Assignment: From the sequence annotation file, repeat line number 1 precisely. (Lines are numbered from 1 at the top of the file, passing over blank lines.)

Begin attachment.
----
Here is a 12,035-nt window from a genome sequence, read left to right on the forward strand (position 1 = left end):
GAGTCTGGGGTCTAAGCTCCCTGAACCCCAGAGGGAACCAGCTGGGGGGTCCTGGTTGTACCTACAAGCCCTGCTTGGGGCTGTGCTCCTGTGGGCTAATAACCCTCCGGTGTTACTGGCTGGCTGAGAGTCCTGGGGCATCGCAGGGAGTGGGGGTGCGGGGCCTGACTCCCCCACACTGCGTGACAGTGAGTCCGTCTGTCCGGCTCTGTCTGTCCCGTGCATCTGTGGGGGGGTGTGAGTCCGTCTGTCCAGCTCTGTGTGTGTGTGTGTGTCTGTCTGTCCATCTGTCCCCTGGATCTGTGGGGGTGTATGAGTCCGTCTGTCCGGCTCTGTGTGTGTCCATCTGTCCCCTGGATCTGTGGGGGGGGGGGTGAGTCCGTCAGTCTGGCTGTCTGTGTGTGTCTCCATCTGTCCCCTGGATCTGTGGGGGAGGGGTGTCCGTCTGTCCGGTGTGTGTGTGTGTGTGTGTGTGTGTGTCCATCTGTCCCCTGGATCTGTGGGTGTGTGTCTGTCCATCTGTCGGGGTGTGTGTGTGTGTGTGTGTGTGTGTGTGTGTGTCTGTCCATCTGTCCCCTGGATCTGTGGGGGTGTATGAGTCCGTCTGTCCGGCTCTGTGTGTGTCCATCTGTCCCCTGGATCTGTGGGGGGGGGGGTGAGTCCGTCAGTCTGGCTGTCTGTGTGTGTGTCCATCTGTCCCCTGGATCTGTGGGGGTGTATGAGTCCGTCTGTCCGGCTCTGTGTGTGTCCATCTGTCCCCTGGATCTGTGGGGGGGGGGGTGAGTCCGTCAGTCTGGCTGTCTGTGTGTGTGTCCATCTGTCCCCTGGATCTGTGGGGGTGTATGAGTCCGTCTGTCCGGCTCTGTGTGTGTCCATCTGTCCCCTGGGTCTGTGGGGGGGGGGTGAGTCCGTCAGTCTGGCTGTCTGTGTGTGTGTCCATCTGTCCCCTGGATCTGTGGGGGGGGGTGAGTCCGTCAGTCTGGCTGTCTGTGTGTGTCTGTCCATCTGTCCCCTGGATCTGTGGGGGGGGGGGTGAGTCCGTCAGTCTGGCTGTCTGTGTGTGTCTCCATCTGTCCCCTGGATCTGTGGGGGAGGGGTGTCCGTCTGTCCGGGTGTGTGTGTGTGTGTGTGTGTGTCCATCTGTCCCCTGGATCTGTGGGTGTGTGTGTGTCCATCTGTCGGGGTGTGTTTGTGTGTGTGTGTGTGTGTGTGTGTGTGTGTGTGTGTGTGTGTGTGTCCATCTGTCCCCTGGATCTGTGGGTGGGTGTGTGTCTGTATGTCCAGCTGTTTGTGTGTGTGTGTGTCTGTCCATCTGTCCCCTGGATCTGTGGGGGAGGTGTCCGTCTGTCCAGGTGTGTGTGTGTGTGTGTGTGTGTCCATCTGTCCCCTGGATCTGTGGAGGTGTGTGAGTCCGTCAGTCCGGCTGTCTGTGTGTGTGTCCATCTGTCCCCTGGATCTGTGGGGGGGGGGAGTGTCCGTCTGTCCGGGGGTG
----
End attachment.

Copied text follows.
Here is a 12,035-nt window from a genome sequence, read left to right on the forward strand (position 1 = left end):